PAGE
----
A new year has begun with bells and ribbons. I feel a sigh of relief that 2016 is over; while not the worst year in history, it was a challenge for us. I am looking forward to what 2017 has to offer. Mostly, I’m excited to meet this new baby. For the last few years, I have chosen a word to focus on during the year. This year, I am choosing the world KEEP.
I think it’s an interesting but ordinary word. To keep can mean to take notice, to be faithful, to conform to in habits or conduct or even to preserve among other definitions. I am still considering exactly how this word will manifest in my life this year, but I would like to take notice of my home, my responsibilities, and my commonplaces/journals. My prayer routine has gotten a bit neglected, so over December I took some time to reevaluate the routine. The ebb and flow of life can make it hard to discern when to continue something and when to simplify. I got thrown into a busy season and was wondering what I needed to simplify in order to have the most fruitful morning and evening time for myself. I’ll be sharing my routines later after I do a test run!
Spiritual Mentor: St. Therese of Lisieux
I’m known for my hesitancy, okay, my frenemy standing with this saint; however, this year past year, St. Therese has popped up everywhere. She made some large intercessions for me with the podcast (she saved my tail on timing!), she was the central theme of a mother’s retreat I attended with Suzie Andres.
St. Therese of Lisieux created the “Little Way” which is a noticing of small acts of kindness and love. It brought me back to my word KEEP. St. Therese was keeping: acting faithfully, noticing the everyday love, and conformed her habits to Christ.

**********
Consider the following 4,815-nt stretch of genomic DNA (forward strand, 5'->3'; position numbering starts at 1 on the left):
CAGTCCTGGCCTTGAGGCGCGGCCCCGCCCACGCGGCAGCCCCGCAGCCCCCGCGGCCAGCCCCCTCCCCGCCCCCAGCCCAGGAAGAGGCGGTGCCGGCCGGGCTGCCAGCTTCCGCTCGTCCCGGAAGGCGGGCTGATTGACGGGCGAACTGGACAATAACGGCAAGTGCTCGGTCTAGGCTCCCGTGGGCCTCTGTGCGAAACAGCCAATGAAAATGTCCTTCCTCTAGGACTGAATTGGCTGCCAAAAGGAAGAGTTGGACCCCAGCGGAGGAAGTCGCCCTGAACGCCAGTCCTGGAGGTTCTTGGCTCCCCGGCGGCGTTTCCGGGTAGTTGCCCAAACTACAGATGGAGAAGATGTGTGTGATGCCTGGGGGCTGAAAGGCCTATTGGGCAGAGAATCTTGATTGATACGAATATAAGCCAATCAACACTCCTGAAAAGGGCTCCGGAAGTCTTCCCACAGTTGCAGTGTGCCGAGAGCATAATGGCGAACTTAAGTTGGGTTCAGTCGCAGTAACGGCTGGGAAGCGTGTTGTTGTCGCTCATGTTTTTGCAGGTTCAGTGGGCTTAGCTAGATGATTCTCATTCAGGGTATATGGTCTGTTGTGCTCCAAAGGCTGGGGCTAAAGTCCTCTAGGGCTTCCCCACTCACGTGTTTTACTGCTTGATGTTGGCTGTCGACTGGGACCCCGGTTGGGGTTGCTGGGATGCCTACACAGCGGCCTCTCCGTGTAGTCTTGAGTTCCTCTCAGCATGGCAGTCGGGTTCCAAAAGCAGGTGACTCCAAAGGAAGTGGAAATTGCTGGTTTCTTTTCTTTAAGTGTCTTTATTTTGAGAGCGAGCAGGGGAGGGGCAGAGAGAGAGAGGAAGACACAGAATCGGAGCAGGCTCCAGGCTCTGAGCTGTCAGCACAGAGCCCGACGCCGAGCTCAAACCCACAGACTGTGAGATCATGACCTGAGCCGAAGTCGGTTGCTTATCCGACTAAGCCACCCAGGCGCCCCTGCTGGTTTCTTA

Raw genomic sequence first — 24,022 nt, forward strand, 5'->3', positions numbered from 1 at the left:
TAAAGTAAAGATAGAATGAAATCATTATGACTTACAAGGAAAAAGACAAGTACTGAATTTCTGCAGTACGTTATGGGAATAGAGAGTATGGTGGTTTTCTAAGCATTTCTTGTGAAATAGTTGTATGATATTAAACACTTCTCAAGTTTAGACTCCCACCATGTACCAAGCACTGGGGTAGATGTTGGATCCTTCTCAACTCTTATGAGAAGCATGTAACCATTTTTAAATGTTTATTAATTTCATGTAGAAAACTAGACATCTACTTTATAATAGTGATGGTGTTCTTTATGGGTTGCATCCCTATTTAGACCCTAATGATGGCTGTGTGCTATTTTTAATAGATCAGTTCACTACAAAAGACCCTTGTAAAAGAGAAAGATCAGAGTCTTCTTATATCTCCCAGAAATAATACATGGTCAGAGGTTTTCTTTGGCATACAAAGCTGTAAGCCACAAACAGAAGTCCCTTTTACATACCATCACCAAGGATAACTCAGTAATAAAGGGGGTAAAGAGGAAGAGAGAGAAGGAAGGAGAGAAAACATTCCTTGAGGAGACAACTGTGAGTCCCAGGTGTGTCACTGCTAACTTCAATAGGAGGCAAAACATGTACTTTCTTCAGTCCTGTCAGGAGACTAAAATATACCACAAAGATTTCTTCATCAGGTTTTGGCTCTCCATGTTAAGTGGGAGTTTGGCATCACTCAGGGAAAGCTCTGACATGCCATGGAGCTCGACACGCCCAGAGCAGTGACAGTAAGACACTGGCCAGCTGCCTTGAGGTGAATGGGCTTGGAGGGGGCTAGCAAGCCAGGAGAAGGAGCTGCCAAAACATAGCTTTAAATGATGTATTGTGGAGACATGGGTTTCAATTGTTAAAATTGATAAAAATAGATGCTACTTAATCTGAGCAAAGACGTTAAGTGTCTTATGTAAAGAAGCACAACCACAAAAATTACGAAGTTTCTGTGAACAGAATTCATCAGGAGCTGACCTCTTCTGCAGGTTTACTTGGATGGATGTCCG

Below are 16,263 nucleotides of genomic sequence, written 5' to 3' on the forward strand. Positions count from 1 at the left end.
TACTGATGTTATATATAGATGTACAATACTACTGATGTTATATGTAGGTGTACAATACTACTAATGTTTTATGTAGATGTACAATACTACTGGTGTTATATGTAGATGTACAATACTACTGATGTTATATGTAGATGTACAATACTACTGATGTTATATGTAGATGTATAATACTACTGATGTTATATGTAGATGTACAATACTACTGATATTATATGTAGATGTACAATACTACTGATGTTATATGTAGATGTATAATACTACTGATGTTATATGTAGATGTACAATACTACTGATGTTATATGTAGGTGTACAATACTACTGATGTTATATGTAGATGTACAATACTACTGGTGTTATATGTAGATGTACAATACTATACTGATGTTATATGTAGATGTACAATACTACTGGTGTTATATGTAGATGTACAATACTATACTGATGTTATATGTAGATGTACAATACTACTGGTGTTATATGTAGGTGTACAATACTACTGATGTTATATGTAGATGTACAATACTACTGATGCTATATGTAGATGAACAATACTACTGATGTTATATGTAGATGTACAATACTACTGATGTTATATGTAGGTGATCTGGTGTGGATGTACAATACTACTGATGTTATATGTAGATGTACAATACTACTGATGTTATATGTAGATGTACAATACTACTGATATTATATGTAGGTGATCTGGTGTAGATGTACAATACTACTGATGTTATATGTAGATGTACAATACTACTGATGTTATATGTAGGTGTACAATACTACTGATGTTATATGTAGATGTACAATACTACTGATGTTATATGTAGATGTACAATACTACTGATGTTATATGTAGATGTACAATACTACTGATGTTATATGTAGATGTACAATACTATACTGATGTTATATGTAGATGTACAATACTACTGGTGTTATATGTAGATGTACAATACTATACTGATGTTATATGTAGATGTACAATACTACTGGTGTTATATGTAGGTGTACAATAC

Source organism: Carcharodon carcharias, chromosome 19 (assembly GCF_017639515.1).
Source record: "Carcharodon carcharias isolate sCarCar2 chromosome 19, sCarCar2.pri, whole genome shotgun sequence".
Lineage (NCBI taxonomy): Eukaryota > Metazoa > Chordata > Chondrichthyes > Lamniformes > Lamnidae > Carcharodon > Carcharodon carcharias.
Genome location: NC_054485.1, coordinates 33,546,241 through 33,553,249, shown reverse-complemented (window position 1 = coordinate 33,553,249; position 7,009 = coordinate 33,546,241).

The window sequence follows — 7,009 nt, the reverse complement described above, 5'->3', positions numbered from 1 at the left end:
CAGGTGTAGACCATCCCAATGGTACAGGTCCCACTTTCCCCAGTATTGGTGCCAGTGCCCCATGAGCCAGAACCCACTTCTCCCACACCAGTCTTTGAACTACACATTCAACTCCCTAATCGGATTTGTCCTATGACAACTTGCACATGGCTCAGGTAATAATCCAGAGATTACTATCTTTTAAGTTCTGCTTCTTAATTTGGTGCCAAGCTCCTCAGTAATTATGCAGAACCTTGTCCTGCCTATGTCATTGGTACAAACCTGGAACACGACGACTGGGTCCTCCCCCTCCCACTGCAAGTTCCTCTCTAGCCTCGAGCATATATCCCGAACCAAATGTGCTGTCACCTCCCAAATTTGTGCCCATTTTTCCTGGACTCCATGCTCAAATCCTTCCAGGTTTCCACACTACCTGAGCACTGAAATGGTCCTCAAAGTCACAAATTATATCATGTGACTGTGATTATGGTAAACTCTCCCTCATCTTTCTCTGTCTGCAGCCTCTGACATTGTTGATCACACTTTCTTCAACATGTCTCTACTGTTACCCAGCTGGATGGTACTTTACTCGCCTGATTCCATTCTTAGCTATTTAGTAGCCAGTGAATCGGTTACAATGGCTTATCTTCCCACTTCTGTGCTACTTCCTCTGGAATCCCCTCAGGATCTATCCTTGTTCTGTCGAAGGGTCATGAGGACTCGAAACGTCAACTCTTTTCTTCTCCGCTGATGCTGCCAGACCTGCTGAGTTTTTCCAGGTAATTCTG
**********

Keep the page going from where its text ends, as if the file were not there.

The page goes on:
Education Mentor: Wendell Berry
I am always shocked when browsing the shelves at book stores that Wendell Berry isn’t representative more often. His work is across fiction, poetry, and non-fiction. I have delved into his essays this year. When reading, he relates the common ordinary life tasks as the definite moments of beauty. He ties this ordinary beauty to the universal concept so well. I think people can relate to the simple beauty of a good meal with friends and family or the shared life experience of birth, death, and Sunday worship. What I have connected with in his work, is that he goes beyond nostalgia or sentiment. Berry shows the direct connection our ordinary keepings have on the liturgy present in our lives. He allows the reader to discover that liturgy encouraging and slowing down the reader until the intention is present. He nudges the transformation forward.
This year my reading list is fairly short; I have a lot reading for my graduate courses so I am keeping my personal reading goals low this year.